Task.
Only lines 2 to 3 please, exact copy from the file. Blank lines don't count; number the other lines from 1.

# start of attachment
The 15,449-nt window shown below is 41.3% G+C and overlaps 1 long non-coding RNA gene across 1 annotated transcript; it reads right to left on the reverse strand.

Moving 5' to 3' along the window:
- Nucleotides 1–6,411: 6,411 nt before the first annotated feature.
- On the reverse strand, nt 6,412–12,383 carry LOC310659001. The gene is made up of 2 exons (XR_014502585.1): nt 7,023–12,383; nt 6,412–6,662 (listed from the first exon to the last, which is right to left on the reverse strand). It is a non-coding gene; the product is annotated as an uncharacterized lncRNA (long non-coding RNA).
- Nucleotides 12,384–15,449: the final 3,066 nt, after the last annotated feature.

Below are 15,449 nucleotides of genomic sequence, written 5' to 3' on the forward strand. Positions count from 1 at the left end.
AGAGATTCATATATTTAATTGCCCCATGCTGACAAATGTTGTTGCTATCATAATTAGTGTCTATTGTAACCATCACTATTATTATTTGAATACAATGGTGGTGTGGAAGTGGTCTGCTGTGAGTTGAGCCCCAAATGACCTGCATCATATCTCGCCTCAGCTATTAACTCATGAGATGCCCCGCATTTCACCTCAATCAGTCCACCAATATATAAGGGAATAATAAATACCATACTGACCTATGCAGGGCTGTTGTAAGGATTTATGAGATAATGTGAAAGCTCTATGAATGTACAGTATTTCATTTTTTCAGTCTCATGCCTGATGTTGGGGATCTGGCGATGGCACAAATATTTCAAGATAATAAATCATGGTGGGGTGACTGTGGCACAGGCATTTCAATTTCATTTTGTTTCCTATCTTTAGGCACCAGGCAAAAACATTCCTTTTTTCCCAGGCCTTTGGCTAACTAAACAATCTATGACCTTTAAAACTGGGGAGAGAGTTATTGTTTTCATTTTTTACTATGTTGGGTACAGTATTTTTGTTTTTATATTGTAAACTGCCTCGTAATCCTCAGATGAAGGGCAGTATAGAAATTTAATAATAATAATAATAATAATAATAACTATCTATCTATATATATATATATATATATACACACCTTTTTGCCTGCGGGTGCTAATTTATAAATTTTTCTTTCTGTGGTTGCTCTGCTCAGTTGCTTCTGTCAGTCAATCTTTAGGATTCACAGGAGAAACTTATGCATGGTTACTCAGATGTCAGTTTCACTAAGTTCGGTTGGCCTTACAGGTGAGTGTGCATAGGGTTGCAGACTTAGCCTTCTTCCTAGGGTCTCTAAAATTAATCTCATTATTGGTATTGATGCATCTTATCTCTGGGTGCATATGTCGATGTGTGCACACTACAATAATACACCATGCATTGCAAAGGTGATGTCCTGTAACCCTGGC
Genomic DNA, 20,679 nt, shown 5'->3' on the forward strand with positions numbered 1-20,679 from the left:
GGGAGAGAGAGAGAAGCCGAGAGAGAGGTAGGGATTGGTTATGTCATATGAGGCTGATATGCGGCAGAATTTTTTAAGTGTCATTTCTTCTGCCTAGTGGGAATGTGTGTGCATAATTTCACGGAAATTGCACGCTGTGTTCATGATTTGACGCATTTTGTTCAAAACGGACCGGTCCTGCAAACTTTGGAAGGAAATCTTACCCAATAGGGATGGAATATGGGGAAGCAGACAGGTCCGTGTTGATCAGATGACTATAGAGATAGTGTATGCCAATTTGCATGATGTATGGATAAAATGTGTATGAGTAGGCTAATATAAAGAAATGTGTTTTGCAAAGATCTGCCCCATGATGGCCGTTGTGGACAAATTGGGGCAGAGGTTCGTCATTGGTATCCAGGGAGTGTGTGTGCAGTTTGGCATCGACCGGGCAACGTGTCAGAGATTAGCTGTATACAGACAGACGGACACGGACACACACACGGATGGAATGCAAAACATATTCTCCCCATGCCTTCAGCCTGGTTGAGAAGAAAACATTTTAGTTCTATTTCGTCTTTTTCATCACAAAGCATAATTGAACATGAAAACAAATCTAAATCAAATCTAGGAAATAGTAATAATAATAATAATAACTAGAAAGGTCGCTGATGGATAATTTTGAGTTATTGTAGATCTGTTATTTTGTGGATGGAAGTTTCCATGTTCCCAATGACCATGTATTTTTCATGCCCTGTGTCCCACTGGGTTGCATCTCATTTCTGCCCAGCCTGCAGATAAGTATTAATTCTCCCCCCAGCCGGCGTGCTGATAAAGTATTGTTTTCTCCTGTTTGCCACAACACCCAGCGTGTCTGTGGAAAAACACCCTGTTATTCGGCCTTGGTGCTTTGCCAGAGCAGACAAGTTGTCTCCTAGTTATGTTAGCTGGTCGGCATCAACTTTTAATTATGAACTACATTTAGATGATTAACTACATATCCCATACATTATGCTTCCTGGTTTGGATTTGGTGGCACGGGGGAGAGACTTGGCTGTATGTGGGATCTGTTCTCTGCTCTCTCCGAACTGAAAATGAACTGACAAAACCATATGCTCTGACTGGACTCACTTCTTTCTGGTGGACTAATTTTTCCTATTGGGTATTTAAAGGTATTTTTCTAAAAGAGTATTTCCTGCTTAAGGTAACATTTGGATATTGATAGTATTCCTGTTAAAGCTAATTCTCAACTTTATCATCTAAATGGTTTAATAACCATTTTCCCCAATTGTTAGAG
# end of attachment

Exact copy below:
Moving 5' to 3' along the window:
- Nucleotides 1–6,411: 6,411 nt before the first annotated feature.